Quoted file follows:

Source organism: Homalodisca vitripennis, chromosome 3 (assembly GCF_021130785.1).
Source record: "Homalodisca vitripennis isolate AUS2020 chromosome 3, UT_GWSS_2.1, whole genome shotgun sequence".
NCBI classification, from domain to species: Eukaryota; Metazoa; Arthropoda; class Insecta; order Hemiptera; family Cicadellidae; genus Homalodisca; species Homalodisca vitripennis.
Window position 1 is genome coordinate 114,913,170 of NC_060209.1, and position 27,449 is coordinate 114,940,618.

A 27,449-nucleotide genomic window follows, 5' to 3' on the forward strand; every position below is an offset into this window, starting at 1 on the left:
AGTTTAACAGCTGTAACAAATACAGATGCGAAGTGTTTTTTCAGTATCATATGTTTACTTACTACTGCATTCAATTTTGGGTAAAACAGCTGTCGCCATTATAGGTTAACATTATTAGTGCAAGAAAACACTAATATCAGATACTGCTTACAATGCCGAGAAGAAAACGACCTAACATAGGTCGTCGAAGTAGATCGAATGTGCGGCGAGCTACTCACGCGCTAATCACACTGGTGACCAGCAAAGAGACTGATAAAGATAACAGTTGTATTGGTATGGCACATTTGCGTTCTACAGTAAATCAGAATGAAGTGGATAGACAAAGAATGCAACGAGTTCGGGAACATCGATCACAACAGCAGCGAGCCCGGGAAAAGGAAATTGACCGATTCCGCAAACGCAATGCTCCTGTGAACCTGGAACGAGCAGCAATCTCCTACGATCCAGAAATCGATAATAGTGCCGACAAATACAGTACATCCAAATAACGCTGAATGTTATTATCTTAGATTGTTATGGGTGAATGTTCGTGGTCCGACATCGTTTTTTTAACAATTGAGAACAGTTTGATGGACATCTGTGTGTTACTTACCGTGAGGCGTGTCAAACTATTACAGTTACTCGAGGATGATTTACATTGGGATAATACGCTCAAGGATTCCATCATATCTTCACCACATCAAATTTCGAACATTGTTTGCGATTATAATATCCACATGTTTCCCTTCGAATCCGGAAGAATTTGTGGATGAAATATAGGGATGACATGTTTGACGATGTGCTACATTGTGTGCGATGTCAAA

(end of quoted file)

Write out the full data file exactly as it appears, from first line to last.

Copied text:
Source organism: Homalodisca vitripennis, chromosome 3 (assembly GCF_021130785.1).
Source record: "Homalodisca vitripennis isolate AUS2020 chromosome 3, UT_GWSS_2.1, whole genome shotgun sequence".
NCBI classification, from domain to species: Eukaryota; Metazoa; Arthropoda; class Insecta; order Hemiptera; family Cicadellidae; genus Homalodisca; species Homalodisca vitripennis.
Window position 1 is genome coordinate 114,913,170 of NC_060209.1, and position 27,449 is coordinate 114,940,618.

A 27,449-nucleotide genomic window follows, 5' to 3' on the forward strand; every position below is an offset into this window, starting at 1 on the left:
AGTTTAACAGCTGTAACAAATACAGATGCGAAGTGTTTTTTCAGTATCATATGTTTACTTACTACTGCATTCAATTTTGGGTAAAACAGCTGTCGCCATTATAGGTTAACATTATTAGTGCAAGAAAACACTAATATCAGATACTGCTTACAATGCCGAGAAGAAAACGACCTAACATAGGTCGTCGAAGTAGATCGAATGTGCGGCGAGCTACTCACGCGCTAATCACACTGGTGACCAGCAAAGAGACTGATAAAGATAACAGTTGTATTGGTATGGCACATTTGCGTTCTACAGTAAATCAGAATGAAGTGGATAGACAAAGAATGCAACGAGTTCGGGAACATCGATCACAACAGCAGCGAGCCCGGGAAAAGGAAATTGACCGATTCCGCAAACGCAATGCTCCTGTGAACCTGGAACGAGCAGCAATCTCCTACGATCCAGAAATCGATAATAGTGCCGACAAATACAGTACATCCAAATAACGCTGAATGTTATTATCTTAGATTGTTATGGGTGAATGTTCGTGGTCCGACATCGTTTTTTTAACAATTGAGAACAGTTTGATGGACATCTGTGTGTTACTTACCGTGAGGCGTGTCAAACTATTACAGTTACTCGAGGATGATTTACATTGGGATAATACGCTCAAGGATTCCATCATATCTTCACCACATCAAATTTCGAACATTGTTTGCGATTATAATATCCACATGTTTCCCTTCGAATCCGGAAGAATTTGTGGATGAAATATAGGGATGACATGTTTGACGATGTGCTACATTGTGTGCGATGTCAAA